Kay Malone has a "boyfriend."

Karl Malone doesn't mind, though, because it's him. But the Mailman, as he's known everywhere except in his own home, didn't want his wife to reveal her pet name for him."Don't tell 'em you call me your boyfriend," Karl Malone told her before she spoke at Sen. Orrin and Elaine Hatch's 15th annual Utah Women's Conference Monday.

Even though Karl Malone might not want everyone to know his and his wife's playful secret, he goes with it whenever she calls him that. "You think you're having an affair, don't ya," is the Mailman's typical response.

"That kind of keeps our relationship alive, if I call him my boyfriend," Kay Malone said.

Her 45-minute workshop titled "Doing It All Without Losing It All" attracted a standing-room-only crowd at the Salt Palace Convention Center. She spoke about being the wife of the NBA's Most Valuable Player and the mother of four young children. She also volunteers as an advocate for children and families, is involved in several charities and owns a bed-and-breakfast inn.

Kay Malone admits she does lose it on occasion.

Her 4-year-old son recently threw a fit in the aisle at the grocery store over a can of cream of mushroom soup. She tried to explain to him that he doesn't like that kind. He kicked the metal shopping cart from his seat in it and threw a couple of soup cans from the shelf. Kay Malone tossed a can in and kicked the shopping cart herself in a mock tantrum. When people started watching, her 8-year-old daughter suggested they go home.

"Of course, everybody at Smith's keeps talking about it. 'Kay's lost it. Karl's getting to her,'" she recalled with a laugh. But, she said, her son hasn't acted up in the store again.

Kay Malone isn't shy about telling her husband when he irritates her. "I don't care if he's 6-foot-9 and 250 pounds.

"I think that's why he married me. I'm not going to take any of his crap," she said. The problem with couples these days, as Kay Malone sees it, is that too many hide their feelings from each other.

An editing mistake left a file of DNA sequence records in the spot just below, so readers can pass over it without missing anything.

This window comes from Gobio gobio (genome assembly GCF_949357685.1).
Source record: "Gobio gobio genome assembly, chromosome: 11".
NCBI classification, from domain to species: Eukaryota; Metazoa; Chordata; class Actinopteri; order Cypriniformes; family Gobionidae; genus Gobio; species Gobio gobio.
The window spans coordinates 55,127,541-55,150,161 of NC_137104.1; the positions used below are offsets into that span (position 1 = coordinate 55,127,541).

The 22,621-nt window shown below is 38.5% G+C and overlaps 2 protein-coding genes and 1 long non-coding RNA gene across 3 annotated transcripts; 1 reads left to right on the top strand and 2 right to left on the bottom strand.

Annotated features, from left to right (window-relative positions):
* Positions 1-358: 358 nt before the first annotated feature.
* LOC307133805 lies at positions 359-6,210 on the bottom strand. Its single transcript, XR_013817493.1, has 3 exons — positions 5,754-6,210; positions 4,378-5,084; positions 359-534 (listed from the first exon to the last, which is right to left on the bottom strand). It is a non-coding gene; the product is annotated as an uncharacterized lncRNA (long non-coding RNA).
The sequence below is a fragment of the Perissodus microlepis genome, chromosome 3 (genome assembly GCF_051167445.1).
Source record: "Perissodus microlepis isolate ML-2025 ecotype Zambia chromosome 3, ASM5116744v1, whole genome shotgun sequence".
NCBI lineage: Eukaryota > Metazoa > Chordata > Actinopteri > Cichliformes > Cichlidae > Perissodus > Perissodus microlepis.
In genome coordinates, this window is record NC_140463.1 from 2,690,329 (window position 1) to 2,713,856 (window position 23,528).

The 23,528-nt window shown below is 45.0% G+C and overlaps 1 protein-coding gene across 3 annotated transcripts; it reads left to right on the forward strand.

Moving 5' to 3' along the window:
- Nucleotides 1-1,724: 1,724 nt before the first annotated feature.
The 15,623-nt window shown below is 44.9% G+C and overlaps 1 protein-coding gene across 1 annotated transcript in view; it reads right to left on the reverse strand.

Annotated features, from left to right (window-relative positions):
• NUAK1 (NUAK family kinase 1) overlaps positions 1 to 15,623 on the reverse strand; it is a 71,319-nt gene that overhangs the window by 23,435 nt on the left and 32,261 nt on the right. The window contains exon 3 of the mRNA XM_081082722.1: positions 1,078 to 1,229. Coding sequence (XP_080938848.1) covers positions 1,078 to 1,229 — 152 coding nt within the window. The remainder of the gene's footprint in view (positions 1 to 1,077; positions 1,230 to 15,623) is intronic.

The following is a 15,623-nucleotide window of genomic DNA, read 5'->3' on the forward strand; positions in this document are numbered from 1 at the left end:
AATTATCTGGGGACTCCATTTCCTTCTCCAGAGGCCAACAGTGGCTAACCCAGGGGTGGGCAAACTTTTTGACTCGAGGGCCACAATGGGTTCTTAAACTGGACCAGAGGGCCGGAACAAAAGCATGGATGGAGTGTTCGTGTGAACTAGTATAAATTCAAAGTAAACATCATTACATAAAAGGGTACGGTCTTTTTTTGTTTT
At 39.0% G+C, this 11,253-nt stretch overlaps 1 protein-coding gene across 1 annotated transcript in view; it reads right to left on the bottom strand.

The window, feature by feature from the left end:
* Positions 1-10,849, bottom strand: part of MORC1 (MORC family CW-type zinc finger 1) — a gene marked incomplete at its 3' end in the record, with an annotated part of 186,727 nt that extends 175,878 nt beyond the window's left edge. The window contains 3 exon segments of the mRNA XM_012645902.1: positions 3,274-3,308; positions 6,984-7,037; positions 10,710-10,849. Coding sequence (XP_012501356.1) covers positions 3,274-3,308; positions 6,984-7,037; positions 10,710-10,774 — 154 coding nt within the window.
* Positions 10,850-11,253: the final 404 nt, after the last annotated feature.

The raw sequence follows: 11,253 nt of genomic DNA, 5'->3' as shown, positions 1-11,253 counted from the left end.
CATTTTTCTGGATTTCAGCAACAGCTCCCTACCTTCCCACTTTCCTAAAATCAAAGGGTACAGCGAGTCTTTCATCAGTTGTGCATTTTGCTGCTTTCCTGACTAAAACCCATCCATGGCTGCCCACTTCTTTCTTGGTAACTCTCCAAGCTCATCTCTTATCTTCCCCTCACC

When the Mailman came home grumpy after getting kicked out of a game once, she told him to walk out of the kitchen and not come back until he had a smile on his face. She further told him he could find a hotel room if he persisted being ornery.

Lately, Kay Malone's emotions have been closer to the surface than usual. Her mother, her "best friend" has cancer. "(My children) see me cry a lot," she said. She tries to spend as much time as possible with her mother, who now lives in Salt Lake City in the Malones' old house. She'll spend the entire day with her mother if that's what she needs on a particular day, even if that means doing nothing but being there.

"Now that my mom is sick, my time is for her," she said.

Kay Malone can usually be found in the stands during Utah Jazz games, but she often spends the second half under the Delta Center stands. "Usually Seinfeld or something is on," she quipped. More often, she tends the children of other players' wives who are into basketball more than she is.

And no, she doesn't know what Karl Malone says before shooting a free throw. He used to say, "Oh, baby, oh, baby. Make the shot," she said, adding, "I'm like, 'Is that me?' I hope." Now, Kay Malone said, she doesn't know what her husband says, although she thinks some of his words are directed to players on opposing teams.

A former Miss Idaho USA who holds a sociology degree from Boise State University, Kay Malone never was enamored of her husband's fame. She didn't even know who the Mailman was when she first met him at a downtown shopping mall during an autograph session.

"He's signing autographs because he's the first black postman?" she asked her brother-in-law, who wanted to stand in line for a signature. Some sneaky matchmaking on her sister's part -- she sent Karl Malone a picture of Kay as Miss Idaho after that first meeting along with a letter as if it came from Kay -- eventually brought the two together.

"To this day, I don't care if he's the Mailman," she said. "I just love him because he's Karl."

Aka the "Boyfriend."